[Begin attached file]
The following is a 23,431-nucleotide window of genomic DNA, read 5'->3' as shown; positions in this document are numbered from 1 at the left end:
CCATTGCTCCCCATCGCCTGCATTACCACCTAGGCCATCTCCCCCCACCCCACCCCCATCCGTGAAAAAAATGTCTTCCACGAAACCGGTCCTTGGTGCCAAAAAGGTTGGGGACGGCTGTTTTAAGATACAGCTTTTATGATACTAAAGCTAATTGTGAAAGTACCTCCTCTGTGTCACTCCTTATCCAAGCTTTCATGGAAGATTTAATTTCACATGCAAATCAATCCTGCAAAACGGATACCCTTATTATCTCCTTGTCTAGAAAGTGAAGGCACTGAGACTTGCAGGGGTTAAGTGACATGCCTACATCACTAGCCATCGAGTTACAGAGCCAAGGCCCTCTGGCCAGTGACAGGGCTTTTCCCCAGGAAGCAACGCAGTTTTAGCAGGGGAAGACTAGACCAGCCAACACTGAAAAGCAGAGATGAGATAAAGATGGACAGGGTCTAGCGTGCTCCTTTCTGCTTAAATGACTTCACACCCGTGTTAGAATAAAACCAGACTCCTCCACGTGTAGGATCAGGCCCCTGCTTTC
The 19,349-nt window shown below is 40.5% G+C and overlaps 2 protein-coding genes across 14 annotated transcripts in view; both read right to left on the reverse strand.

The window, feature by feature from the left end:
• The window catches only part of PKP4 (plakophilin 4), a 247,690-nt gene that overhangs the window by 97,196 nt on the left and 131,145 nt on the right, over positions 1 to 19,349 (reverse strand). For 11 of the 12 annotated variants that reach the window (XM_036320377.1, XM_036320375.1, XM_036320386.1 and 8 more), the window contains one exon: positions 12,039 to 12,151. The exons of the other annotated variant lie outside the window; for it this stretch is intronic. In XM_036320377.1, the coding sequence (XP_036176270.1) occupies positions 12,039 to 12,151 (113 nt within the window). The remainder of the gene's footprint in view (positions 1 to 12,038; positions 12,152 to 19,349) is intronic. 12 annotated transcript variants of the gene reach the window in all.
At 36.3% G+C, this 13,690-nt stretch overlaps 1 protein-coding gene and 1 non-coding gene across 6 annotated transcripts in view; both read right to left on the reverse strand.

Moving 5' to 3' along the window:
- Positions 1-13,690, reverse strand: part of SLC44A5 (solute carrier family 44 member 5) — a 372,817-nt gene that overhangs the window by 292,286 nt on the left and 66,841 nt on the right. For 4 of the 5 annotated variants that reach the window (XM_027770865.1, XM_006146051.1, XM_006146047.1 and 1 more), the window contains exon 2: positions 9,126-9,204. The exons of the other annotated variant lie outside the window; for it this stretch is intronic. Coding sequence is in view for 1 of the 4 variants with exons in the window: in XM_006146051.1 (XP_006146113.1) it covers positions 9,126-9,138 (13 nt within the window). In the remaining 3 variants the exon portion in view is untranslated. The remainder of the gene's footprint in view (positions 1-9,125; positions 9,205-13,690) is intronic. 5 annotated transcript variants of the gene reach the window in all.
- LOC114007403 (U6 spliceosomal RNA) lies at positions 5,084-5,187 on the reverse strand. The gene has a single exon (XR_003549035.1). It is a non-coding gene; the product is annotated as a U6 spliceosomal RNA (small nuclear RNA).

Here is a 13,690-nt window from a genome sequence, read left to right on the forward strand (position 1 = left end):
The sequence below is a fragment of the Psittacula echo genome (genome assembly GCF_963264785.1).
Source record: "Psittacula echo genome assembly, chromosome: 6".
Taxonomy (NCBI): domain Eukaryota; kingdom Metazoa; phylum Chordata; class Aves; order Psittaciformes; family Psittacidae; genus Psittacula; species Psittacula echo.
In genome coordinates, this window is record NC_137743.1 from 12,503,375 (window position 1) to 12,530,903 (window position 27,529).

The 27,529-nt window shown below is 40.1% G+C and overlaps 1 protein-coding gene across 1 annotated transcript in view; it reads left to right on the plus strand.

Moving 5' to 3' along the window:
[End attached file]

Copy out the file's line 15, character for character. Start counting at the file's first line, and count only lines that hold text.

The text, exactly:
The 27,529-nt window shown below is 40.1% G+C and overlaps 1 protein-coding gene across 1 annotated transcript in view; it reads left to right on the plus strand.